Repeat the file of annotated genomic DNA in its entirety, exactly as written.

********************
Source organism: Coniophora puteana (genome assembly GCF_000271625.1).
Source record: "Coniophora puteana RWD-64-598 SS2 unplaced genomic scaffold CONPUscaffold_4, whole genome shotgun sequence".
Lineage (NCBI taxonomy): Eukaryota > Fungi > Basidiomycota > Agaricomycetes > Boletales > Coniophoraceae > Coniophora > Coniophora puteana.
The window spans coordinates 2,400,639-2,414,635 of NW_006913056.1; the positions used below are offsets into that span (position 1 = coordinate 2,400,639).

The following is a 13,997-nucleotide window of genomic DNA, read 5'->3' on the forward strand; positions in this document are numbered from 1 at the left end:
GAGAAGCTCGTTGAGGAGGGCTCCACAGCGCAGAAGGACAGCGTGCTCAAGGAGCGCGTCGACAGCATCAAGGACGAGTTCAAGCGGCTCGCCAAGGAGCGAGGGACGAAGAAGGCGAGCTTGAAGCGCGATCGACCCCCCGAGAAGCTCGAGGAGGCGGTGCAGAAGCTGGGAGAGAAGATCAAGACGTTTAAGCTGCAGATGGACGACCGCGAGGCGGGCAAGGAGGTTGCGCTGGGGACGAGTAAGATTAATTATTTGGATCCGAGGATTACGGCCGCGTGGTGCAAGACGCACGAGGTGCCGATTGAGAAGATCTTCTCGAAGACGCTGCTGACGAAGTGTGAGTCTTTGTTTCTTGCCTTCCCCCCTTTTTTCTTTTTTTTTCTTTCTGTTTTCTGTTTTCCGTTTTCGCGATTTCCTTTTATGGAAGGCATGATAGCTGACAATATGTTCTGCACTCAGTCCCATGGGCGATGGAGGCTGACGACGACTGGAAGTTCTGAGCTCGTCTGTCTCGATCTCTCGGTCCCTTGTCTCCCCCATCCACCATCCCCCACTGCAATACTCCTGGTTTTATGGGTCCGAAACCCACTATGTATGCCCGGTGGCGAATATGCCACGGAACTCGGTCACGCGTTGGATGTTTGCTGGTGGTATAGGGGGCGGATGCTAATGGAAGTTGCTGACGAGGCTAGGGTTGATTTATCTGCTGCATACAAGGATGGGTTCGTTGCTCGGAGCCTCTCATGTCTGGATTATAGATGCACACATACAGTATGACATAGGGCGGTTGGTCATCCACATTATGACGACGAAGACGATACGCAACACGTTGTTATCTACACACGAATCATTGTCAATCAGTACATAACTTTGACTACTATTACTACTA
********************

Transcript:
Source organism: Coniophora puteana (genome assembly GCF_000271625.1).
Source record: "Coniophora puteana RWD-64-598 SS2 unplaced genomic scaffold CONPUscaffold_4, whole genome shotgun sequence".
Lineage (NCBI taxonomy): Eukaryota > Fungi > Basidiomycota > Agaricomycetes > Boletales > Coniophoraceae > Coniophora > Coniophora puteana.
The window spans coordinates 2,400,639-2,414,635 of NW_006913056.1; the positions used below are offsets into that span (position 1 = coordinate 2,400,639).

The following is a 13,997-nucleotide window of genomic DNA, read 5'->3' on the forward strand; positions in this document are numbered from 1 at the left end:
GAGAAGCTCGTTGAGGAGGGCTCCACAGCGCAGAAGGACAGCGTGCTCAAGGAGCGCGTCGACAGCATCAAGGACGAGTTCAAGCGGCTCGCCAAGGAGCGAGGGACGAAGAAGGCGAGCTTGAAGCGCGATCGACCCCCCGAGAAGCTCGAGGAGGCGGTGCAGAAGCTGGGAGAGAAGATCAAGACGTTTAAGCTGCAGATGGACGACCGCGAGGCGGGCAAGGAGGTTGCGCTGGGGACGAGTAAGATTAATTATTTGGATCCGAGGATTACGGCCGCGTGGTGCAAGACGCACGAGGTGCCGATTGAGAAGATCTTCTCGAAGACGCTGCTGACGAAGTGTGAGTCTTTGTTTCTTGCCTTCCCCCCTTTTTTCTTTTTTTTTCTTTCTGTTTTCTGTTTTCCGTTTTCGCGATTTCCTTTTATGGAAGGCATGATAGCTGACAATATGTTCTGCACTCAGTCCCATGGGCGATGGAGGCTGACGACGACTGGAAGTTCTGAGCTCGTCTGTCTCGATCTCTCGGTCCCTTGTCTCCCCCATCCACCATCCCCCACTGCAATACTCCTGGTTTTATGGGTCCGAAACCCACTATGTATGCCCGGTGGCGAATATGCCACGGAACTCGGTCACGCGTTGGATGTTTGCTGGTGGTATAGGGGGCGGATGCTAATGGAAGTTGCTGACGAGGCTAGGGTTGATTTATCTGCTGCATACAAGGATGGGTTCGTTGCTCGGAGCCTCTCATGTCTGGATTATAGATGCACACATACAGTATGACATAGGGCGGTTGGTCATCCACATTATGACGACGAAGACGATACGCAACACGTTGTTATCTACACACGAATCATTGTCAATCAGTACATAACTTTGACTACTATTACTACTA